Former soldier found guilty of killing and raping Flint schoolgirl Janet Commins 41 years ago

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Staff Reporter

A former soldier who violently raped and killed a schoolgirl has been found guilty of her manslaughter more than 40 years later.

Stephen Hough, 58, let another man, Noel Jones, go to jail after killing Janet Commins, 15, in Flint, North Wales, in 1976.

But last year a sample of Hough's DNA was taken by police and fed into their database - and it matched semen samples taken from the body of Janet and stored for four decades.

The jury at Mold Crown Court heard the odds of the DNA being from anyone other than Hough was a billion-to-one.

He denied even knowing Janet and any wrongdoing but was convicted by the jury of rape, buggery and the manslaughter of Janet following a three week trial at Mold Crown Court.

Hough, from Flint, was cleared of the alternative charge of murder.

North Wales Police is now under investigation over how it handled the 1976 investigation and dealt with Noel Jones at the time of Janet's death.

Hough made no reaction as the foreman of the jury read out the verdicts, while Janet's remaining family sat in the public gallery.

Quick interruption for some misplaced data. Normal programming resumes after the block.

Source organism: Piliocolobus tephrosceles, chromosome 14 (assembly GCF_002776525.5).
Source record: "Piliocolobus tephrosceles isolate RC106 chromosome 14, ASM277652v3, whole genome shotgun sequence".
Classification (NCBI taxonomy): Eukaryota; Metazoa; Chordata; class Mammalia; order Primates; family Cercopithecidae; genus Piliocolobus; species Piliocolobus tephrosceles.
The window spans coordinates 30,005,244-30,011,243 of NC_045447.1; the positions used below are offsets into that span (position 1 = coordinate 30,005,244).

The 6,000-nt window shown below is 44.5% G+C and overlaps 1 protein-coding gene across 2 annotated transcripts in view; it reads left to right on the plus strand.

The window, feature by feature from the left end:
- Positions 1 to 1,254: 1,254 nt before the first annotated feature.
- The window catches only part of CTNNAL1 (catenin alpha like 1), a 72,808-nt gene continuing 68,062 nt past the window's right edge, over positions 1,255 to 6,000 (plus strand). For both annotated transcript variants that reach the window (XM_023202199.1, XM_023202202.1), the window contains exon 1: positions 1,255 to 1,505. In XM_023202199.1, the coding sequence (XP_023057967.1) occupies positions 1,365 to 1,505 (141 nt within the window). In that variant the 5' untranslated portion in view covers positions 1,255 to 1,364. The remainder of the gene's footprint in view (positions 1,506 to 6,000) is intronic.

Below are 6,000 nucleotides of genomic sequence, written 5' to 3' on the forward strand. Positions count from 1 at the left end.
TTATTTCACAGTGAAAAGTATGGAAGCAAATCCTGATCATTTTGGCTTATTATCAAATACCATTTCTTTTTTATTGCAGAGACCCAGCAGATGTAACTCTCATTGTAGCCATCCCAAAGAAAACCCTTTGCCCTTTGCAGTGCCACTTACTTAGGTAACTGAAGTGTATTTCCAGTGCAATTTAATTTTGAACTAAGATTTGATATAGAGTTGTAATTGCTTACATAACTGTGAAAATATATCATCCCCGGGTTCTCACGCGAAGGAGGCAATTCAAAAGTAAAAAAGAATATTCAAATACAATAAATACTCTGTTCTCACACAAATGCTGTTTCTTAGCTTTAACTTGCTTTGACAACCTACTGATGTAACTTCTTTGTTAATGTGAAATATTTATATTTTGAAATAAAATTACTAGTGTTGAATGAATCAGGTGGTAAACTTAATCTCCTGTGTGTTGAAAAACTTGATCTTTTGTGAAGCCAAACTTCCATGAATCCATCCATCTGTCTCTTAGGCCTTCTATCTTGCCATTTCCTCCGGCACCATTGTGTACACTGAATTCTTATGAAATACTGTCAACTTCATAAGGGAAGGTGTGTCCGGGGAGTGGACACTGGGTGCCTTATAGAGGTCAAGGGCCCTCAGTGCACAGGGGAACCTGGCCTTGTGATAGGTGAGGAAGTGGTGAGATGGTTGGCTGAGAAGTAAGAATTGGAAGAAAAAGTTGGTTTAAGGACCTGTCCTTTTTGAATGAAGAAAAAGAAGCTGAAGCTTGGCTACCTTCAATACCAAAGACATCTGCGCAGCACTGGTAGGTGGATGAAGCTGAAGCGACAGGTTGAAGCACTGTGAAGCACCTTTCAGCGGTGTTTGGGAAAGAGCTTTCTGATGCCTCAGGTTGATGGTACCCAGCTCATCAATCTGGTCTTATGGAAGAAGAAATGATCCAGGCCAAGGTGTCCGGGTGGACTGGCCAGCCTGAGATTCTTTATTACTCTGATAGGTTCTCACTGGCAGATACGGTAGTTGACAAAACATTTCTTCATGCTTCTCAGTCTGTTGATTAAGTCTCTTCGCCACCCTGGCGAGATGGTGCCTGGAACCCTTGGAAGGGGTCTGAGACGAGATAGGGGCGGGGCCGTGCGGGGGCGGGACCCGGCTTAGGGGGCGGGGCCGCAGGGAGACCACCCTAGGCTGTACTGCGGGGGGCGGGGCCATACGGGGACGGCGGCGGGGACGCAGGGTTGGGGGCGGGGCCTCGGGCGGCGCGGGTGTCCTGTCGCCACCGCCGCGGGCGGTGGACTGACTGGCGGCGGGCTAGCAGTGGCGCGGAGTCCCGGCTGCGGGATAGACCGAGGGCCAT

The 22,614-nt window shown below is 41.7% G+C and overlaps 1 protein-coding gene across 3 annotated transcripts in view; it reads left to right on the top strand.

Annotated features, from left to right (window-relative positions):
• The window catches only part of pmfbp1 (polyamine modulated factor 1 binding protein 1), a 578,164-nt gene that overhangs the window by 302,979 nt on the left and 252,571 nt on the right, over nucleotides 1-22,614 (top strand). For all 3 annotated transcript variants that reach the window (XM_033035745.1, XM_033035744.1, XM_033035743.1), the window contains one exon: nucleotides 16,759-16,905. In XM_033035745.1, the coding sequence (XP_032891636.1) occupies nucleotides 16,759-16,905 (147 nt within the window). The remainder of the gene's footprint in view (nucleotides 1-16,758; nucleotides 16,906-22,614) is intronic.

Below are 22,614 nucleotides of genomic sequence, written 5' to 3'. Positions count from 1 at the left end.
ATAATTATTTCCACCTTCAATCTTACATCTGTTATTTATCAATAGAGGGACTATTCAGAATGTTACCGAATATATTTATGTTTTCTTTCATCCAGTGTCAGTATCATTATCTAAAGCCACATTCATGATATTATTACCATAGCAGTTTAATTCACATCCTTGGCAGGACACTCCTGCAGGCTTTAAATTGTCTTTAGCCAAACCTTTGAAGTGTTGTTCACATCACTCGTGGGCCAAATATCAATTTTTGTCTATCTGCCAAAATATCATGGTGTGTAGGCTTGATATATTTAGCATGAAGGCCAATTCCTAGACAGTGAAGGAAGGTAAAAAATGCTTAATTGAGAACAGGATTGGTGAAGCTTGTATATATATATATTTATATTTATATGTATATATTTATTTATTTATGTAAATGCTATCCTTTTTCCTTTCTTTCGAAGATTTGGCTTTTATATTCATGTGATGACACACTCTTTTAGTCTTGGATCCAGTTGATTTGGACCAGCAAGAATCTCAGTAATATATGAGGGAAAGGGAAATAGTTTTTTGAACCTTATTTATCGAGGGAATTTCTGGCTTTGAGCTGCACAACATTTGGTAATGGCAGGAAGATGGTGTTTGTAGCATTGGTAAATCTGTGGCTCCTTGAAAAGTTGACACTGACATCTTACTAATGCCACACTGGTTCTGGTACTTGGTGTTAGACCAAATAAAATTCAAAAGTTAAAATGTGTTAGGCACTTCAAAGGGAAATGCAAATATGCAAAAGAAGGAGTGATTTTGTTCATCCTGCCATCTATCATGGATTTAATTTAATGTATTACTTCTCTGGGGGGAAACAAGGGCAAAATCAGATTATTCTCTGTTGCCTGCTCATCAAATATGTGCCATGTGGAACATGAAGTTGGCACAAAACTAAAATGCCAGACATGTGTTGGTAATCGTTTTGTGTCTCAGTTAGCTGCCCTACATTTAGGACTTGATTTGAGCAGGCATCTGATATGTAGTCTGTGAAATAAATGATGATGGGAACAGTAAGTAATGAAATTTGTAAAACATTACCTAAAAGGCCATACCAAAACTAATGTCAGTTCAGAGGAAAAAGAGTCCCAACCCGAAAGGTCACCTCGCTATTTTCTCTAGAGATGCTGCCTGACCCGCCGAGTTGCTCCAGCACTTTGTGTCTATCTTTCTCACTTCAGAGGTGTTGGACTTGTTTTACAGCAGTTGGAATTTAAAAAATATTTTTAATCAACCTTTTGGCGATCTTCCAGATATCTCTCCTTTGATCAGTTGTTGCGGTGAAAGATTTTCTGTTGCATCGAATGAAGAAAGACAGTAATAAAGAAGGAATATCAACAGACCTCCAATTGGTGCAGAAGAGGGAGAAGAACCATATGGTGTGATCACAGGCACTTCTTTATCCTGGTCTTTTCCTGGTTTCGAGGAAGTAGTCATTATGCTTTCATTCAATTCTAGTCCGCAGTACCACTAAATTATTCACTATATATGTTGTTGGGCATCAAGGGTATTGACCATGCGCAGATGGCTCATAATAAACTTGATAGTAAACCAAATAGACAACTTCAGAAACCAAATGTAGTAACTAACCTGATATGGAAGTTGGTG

Janet was an only child and her mother Eileen, her only surviving parent, was too upset to come to court.

Mr Justice Clive Lewis told the court he has ordered Hough to appear again on Friday morning but he will not sentence him until next week when he has heard mitigation from his lawyers and considered the matter fully.

Remanding the defendant into custody, he said: "It is critical, after 40 years, that justice is done."

Outside court, some of Janet's relatives were in tears.

The jury heard Hough was 16 when he attacked Janet, who was choked as she was repeatedly and violently raped.

But within days police had arrested Mr Jones, who was 18 at the time and an illiterate scrap dealer from the gypsy community. He eventually pleaded guilty to manslaughter and was jailed for 12 years.

Mr Jones told Hough's trial that he had been browbeaten and "coerced" into making a false confession by detectives conducting the investigation, which took place in the years before the landmark 1984 Police and Criminal Evidence Act when police interviews were not tape-recorded and access to solicitors for suspects was often denied.

The Independent Police Complaints Commission (IPCC) has launched an investigation into the conduct of North Wales Police over the matter.

See full story in the Leader

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